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Stock Market Crash 2.0: The September Sell-off Accelerates

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North American stock market indexes tumbled on Monday, continuing a brutal September for stocks. The S&P, TSX and Dow Jones all posted losses; the TSX slid 1.34% by the end of the trading day.

For weeks, tech stocks led the selloff in North American markets. On Monday, that was less the case. Most of the day’s biggest losers were energy stocks and cruise lines, resembling the moves seen in the first COVID-19 market crash.

Fears of a slower economic recovery

A slowing economic recovery forms the backdrop of September’s market losses. Shortly following the COVID-19 lockdowns, the economy began to recover. Lost jobs were re-gained and corporate profits began to rise. Broadly, these developments continue today. But the pace of recovery is slowing.

According to StatCan, Canada added 246,000 jobs in August. That’s down from nearly a million jobs added in June. Going by this data, the jobs situation is still improving, but the progress is slowing.

It’s been a similar story in the United States. At one point, the U.S. added 4.5 million jobs in a single month. By the most recent report, it was down to 1.37 million. While 1.37 million jobs gain is solid, it’s less pronounced than earlier gains.

Tech stocks feel the pain

Tech has been one of the biggest culprits in the September 2020 market crash. Broadly, tech stocks like Shopify Inc (TSX:SHOP)(NYSE:SHOP) have led the decline, while traditional industries have fared better.

That’s less the case today. On Monday, cruise lines and energy stocks got hit the hardest. Oil has been tanking thanks to accumulating diesel inventories, while cruise lines and airlines still can’t operate normally. These factors led to bigger losses in traditional industries than in tech. However, tech is still being hit. By the end of trading on Monday, the NASDAQ was down 0.13%.

That’s not surprising. A lot of tech stocks had reached unbelievable valuations in early September. Shopify famously reached a point where it was trading for more than 70 times sales, and 400 times forward earnings. You’d expect a situation like that to result in a crash eventually. And the tech scene is home to other companies in the same boat. TeslaFacedrive and Draftkings come to mind.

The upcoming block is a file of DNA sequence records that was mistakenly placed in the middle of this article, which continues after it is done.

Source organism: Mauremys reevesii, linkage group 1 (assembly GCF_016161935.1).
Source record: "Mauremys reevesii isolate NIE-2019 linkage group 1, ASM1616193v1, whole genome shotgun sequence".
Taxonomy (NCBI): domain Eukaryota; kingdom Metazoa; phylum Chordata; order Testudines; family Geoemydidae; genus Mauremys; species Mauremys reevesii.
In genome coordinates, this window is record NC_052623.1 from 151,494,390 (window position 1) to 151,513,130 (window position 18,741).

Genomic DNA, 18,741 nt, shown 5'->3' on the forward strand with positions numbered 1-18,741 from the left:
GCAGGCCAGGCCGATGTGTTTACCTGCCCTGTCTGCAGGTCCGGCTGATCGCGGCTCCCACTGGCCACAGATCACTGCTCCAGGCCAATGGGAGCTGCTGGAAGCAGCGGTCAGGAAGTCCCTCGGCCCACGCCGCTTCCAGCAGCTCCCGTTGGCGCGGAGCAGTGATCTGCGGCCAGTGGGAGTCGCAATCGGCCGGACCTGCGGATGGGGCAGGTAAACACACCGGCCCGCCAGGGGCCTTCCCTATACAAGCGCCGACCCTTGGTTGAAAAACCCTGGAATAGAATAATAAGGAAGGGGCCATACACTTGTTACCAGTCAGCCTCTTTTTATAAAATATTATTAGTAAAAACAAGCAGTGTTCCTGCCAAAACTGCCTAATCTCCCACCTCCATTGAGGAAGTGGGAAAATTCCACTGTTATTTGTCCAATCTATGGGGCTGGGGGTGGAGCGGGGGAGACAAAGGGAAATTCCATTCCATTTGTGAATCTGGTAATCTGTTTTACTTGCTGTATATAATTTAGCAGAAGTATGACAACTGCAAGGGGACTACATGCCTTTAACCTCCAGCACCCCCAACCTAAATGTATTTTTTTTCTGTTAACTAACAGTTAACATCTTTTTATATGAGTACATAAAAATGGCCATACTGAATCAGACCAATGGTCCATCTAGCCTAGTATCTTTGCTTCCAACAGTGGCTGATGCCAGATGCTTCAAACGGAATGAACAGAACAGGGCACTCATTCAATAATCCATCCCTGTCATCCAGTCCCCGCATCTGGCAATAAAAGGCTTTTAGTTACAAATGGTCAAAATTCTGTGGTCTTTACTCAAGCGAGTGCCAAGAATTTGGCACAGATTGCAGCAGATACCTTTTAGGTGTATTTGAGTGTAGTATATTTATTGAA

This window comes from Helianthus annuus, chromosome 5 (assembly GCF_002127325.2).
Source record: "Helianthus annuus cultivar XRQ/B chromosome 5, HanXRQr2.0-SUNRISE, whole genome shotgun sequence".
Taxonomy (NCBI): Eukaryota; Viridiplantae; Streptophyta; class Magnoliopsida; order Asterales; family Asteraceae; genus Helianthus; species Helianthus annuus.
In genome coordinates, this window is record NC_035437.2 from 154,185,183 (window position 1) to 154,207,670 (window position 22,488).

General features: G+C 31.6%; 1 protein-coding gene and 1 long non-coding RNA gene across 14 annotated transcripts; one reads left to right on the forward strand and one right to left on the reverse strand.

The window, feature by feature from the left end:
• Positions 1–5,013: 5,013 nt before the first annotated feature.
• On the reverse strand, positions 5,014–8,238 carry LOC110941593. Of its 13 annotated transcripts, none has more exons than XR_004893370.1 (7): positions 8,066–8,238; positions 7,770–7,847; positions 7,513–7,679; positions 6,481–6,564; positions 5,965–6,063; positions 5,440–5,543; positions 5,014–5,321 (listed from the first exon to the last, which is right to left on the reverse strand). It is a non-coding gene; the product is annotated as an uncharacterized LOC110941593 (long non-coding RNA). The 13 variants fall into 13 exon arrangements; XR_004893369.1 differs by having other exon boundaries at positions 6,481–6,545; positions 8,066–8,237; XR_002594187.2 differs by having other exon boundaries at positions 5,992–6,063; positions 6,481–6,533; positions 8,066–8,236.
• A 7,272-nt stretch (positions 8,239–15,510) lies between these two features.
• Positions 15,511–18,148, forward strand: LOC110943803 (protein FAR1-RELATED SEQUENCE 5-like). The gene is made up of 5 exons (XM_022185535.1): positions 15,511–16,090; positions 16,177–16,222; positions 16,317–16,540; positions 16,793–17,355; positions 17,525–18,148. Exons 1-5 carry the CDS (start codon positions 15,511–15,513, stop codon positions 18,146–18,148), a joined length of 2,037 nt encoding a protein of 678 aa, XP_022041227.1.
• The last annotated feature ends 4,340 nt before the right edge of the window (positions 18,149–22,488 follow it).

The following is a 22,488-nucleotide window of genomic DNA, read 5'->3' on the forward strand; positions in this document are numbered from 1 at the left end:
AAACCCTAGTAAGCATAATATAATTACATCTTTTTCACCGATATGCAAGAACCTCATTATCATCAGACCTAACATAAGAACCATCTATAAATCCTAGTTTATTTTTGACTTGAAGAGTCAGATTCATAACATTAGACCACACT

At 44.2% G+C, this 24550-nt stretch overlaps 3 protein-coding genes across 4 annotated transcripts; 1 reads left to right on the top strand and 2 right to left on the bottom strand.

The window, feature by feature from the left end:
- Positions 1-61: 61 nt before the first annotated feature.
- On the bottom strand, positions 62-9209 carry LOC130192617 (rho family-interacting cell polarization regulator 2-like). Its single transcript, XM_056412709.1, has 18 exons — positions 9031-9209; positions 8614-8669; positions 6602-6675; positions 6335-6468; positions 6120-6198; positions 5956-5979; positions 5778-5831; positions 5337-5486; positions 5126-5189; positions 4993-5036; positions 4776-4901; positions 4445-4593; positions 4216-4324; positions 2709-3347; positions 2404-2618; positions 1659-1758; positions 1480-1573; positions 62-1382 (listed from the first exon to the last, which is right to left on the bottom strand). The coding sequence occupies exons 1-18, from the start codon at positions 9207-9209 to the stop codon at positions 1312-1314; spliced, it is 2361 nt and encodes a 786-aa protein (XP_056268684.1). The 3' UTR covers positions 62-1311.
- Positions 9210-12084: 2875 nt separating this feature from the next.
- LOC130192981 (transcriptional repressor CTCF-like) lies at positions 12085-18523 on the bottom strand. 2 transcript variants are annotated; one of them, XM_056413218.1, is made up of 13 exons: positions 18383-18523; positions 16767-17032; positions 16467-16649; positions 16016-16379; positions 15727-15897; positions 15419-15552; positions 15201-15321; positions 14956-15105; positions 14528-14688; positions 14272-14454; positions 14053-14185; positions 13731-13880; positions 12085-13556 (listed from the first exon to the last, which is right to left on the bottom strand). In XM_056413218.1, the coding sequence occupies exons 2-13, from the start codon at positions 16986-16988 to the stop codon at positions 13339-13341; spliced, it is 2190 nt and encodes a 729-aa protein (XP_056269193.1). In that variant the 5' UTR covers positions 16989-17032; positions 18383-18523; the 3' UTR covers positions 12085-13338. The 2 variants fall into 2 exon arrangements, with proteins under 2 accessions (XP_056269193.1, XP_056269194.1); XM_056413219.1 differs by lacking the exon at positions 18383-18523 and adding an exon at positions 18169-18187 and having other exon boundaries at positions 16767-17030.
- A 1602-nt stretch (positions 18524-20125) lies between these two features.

None of this is to say that these stocks are bad long-term investments, however. Some are actually great companies. Shopify, for example, had incredible revenue growth of 97% in its most recent quarter. But when you’ve got stocks trading at 70 times sales (SHOP) and 1,000 times earnings (Draftkings), a correction is all but inevitable.

Foolish takeaway

It’s beginning to look all but certain that September will be a losing month for North American markets. With tech continuing to sell off and energy once again feeling the squeeze, the heat is on. If the losses continue, some will panic, others will buy the dip. One thing is certain: in today’s market, it’s wise to tread carefully.

This article represents the opinion of the writer, who may disagree with the “official” recommendation position of a Motley Fool premium service or advisor. We’re Motley! Questioning an investing thesis — even one of our own — helps us all think critically about investing and make decisions that help us become smarter, happier, and richer, so we sometimes publish articles that may not be in line with recommendations, rankings or other content.

Fool contributor Andrew Button has no position in any of the stocks mentioned. David Gardner owns shares of Tesla. Tom Gardner owns shares of Shopify and Tesla. The Motley Fool owns shares of and recommends Shopify, Shopify, and Tesla.

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